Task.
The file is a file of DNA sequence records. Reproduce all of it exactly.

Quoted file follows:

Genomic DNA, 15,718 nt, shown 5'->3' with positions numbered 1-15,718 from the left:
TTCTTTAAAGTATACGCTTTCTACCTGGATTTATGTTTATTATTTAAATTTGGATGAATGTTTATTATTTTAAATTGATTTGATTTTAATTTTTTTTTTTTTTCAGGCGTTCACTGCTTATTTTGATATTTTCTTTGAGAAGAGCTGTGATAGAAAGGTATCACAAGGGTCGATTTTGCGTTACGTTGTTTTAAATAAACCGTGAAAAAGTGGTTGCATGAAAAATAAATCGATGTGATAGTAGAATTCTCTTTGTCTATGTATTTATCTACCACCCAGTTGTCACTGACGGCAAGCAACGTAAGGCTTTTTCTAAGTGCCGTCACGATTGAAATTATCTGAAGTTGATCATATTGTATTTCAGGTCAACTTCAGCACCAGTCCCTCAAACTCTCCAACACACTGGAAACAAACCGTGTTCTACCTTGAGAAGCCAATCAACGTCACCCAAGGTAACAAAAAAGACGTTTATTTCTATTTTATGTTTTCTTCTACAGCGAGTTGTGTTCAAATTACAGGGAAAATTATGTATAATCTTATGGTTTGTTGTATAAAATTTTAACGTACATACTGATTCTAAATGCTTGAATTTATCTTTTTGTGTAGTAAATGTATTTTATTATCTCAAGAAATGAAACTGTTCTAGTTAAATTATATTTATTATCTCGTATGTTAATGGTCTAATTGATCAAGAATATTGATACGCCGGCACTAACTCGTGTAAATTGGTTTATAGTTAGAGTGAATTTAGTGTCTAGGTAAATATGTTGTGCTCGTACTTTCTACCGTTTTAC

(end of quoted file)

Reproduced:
Genomic DNA, 15,718 nt, shown 5'->3' with positions numbered 1-15,718 from the left:
TTCTTTAAAGTATACGCTTTCTACCTGGATTTATGTTTATTATTTAAATTTGGATGAATGTTTATTATTTTAAATTGATTTGATTTTAATTTTTTTTTTTTTTCAGGCGTTCACTGCTTATTTTGATATTTTCTTTGAGAAGAGCTGTGATAGAAAGGTATCACAAGGGTCGATTTTGCGTTACGTTGTTTTAAATAAACCGTGAAAAAGTGGTTGCATGAAAAATAAATCGATGTGATAGTAGAATTCTCTTTGTCTATGTATTTATCTACCACCCAGTTGTCACTGACGGCAAGCAACGTAAGGCTTTTTCTAAGTGCCGTCACGATTGAAATTATCTGAAGTTGATCATATTGTATTTCAGGTCAACTTCAGCACCAGTCCCTCAAACTCTCCAACACACTGGAAACAAACCGTGTTCTACCTTGAGAAGCCAATCAACGTCACCCAAGGTAACAAAAAAGACGTTTATTTCTATTTTATGTTTTCTTCTACAGCGAGTTGTGTTCAAATTACAGGGAAAATTATGTATAATCTTATGGTTTGTTGTATAAAATTTTAACGTACATACTGATTCTAAATGCTTGAATTTATCTTTTTGTGTAGTAAATGTATTTTATTATCTCAAGAAATGAAACTGTTCTAGTTAAATTATATTTATTATCTCGTATGTTAATGGTCTAATTGATCAAGAATATTGATACGCCGGCACTAACTCGTGTAAATTGGTTTATAGTTAGAGTGAATTTAGTGTCTAGGTAAATATGTTGTGCTCGTACTTTCTACCGTTTTAC